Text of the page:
It is widely accepted that the relative height of objects is an important cue of depth perception in pictorial displays. However, this phenomenon has never been investigated experimentally. The present study was designed to systematically test the elevation cue in various pictorial contexts. An experiment was conducted to examine the role of relative elevation of two identical 1.43 deg*1.43 deg squares presented with different orientations to one another (at 45deg and 225deg) and at different separations from one another (1.43 deg and 2.86 deg) in the perception of depth. In addition, the two squares were presented at seven different heights, on the left and on the right of the monitor and within different pictorial contexts (eg a gradient on the floor only; gradients on the floor limited by a wall at a distance; gradients both on the floor and ceiling limited by a wall at a distance; and a single line of the horizon), together with a control con- dition without any background structure. As expected, the results show floor gradient effects in the perception of depth as a function of relative elevation. In addition, the wall and the ceiling gradient significantly change this effect. The depth effect is inverted, with squares in higher positions being perceived closer.

Costall, A., Parovel, G., & Sinico, M. (2003). The role of elevation cue in pictorial depth space. In Perception, Suppl. (pp.83-83).

The role of elevation cue in pictorial depth space

PAROVEL, GIULIA;
2003

Abstract

It is widely accepted that the relative height of objects is an important cue of depth perception in pictorial displays. However, this phenomenon has never been investigated experimentally. The present study was designed to systematically test the elevation cue in various pictorial contexts. An experiment was conducted to examine the role of relative elevation of two identical 1.43 deg*1.43 deg squares presented with different orientations to one another (at 45deg and 225deg) and at different separations from one another (1.43 deg and 2.86 deg) in the perception of depth. In addition, the two squares were presented at seven different heights, on the left and on the right of the monitor and within different pictorial contexts (eg a gradient on the floor only; gradients on the floor limited by a wall at a distance; gradients both on the floor and ceiling limited by a wall at a distance; and a single line of the horizon), together with a control con- dition without any background structure. As expected, the results show floor gradient effects in the perception of depth as a function of relative elevation. In addition, the wall and the ceiling gradient significantly change this effect. The depth effect is inverted, with squares in higher positions being perceived closer.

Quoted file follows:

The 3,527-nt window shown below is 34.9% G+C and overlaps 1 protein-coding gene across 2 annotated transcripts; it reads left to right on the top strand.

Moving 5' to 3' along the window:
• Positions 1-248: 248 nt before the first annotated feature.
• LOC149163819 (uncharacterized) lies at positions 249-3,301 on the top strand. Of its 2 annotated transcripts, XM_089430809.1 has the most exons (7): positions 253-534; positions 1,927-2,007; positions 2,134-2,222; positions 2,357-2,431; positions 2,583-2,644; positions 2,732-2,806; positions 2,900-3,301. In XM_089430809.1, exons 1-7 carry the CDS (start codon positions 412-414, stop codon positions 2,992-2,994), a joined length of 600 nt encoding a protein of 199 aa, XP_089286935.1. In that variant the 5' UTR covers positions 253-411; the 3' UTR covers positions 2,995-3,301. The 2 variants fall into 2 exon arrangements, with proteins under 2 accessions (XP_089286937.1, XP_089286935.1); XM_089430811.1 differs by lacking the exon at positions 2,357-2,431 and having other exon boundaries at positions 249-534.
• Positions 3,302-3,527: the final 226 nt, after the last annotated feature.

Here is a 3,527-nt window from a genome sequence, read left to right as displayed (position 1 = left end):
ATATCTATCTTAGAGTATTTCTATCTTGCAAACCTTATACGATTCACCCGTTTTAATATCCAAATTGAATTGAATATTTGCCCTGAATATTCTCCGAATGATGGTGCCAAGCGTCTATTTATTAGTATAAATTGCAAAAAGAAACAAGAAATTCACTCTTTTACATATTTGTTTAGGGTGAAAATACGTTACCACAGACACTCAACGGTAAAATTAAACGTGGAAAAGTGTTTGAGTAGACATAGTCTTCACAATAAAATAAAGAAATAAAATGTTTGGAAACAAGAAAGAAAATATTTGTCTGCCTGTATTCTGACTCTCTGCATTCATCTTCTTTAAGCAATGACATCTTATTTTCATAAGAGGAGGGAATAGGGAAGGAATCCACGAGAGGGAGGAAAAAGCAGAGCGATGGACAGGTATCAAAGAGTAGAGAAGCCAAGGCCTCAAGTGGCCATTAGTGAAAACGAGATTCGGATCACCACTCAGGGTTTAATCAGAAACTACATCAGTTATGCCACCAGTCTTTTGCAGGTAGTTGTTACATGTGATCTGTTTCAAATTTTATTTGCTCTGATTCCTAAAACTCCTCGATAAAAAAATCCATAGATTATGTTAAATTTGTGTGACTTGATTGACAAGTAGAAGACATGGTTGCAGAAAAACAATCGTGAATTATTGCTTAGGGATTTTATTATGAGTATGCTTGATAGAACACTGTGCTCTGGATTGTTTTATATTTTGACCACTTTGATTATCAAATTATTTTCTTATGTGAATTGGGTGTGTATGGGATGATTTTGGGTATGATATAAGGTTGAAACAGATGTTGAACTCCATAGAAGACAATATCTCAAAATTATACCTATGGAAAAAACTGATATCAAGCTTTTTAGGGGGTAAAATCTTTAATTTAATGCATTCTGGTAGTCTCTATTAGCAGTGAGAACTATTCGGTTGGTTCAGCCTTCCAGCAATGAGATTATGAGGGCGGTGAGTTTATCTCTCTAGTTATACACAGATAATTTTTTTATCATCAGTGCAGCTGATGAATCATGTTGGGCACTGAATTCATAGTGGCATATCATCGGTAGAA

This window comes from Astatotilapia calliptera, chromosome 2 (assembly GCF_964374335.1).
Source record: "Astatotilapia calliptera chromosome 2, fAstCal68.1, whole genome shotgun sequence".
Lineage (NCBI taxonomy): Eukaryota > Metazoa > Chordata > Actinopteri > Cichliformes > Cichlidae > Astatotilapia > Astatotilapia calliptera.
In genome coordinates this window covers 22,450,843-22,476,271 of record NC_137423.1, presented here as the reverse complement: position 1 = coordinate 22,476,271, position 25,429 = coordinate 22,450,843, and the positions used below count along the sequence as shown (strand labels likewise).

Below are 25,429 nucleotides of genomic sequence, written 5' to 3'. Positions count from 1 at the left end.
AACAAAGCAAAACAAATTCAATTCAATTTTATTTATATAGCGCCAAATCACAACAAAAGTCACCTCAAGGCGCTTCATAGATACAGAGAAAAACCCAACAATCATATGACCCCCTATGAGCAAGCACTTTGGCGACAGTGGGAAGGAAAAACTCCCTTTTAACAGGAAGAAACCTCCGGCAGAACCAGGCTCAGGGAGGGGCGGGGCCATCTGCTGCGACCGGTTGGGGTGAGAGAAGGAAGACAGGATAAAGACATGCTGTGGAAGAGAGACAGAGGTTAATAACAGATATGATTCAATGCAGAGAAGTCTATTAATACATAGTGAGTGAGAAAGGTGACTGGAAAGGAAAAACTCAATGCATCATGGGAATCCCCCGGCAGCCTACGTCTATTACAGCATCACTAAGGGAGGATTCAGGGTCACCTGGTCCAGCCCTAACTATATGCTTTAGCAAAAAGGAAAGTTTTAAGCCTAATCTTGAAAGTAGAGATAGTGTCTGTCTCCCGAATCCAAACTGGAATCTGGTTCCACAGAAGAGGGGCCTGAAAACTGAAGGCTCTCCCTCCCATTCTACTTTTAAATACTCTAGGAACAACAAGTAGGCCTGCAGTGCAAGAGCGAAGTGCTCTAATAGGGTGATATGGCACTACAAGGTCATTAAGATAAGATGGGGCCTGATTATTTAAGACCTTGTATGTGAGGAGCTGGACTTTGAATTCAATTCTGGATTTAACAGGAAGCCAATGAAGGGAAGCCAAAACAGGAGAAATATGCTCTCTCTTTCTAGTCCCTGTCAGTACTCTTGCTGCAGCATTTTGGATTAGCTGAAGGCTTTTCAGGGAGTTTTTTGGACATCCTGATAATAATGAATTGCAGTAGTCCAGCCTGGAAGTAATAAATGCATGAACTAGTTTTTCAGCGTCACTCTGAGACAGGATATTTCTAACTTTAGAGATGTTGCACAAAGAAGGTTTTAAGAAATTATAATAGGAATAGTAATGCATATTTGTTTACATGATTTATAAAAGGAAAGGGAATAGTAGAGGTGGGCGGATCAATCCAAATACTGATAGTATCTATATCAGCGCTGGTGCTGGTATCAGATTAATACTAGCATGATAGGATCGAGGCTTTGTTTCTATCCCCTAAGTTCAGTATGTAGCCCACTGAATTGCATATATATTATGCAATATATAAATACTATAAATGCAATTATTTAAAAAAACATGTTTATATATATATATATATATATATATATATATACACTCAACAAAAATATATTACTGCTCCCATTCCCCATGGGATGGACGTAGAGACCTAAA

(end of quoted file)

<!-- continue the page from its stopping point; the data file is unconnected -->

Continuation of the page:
File in questo prodotto:
Non ci sono file associati a questo prodotto.

I documenti in IRIS sono protetti da copyright e tutti i diritti sono riservati, salvo diversa indicazione.

Utilizza questo identificativo per citare o creare un link a questo documento: http://hdl.handle.net/11365/21670
 Attenzione

Attenzione! I dati visualizzati non sono stati sottoposti a validazione da parte dell'ateneo